Like many wrestlers, Punk oftentimes worked while injured. Of course, WWE has physicians on staff. However, the nature of being a WWE physician as opposed to being well, a physician in any other sport (or outside of athletics, too) is that you’re required to allow talents to oftentimes work through injuries that would cause a person not employed in that industry to be out of work for weeks, sometimes even possibly months. Most egregious to Punk was the fact that he had developed a golf ball-sized lump on his lower back which was diagnosed as being benign and treated with a “z-pak,” aka azithromycin, a bacteria-fighting antibiotic that fights respiratory infections, skin infections, ear infections, and sexually transmitted diseases. In a company where a wrestler could do everything from catch chlamydia from a groupie on the road or get a skin rash from wrestling someone oiled down with something to which they are allergic, it’s a terrific catch-all solution. However, in Punk’s case, the “z-pak” hid something far worse.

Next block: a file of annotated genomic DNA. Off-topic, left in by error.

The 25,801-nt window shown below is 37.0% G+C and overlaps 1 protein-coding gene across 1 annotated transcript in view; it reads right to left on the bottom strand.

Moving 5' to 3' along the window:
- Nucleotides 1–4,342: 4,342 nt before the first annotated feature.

Punk’s golf ball-sized wound swelled into a lump over a few weeks and after he left the company following January 2014’s Royal Rumble, he had it examined at then fiance/now wife AJ Lee’s (April Mendez, more on her later) private physician’s office. What the physician found was that Punk’s lump was endemic to the MRSA-level staph infection. If not diagnosed and treated, he was risking possible death. Wrestlers get staph infections often, actually. Wrestling rings are obviously 20 foot x 20 foot germ containers, – that from being stored in damp and dank semi-truck trailers and then having upwards of 100 wrestlers rolling around in them wearing shoes and gear that are exposed to the elements – could easily have more than a few performers develop infections from even the smallest of open wounds picking up a mat-living virus or two. Working for a company wherein talents are routinely putting their bodies at the risk of such danger is something that any corporation should obviously frown upon.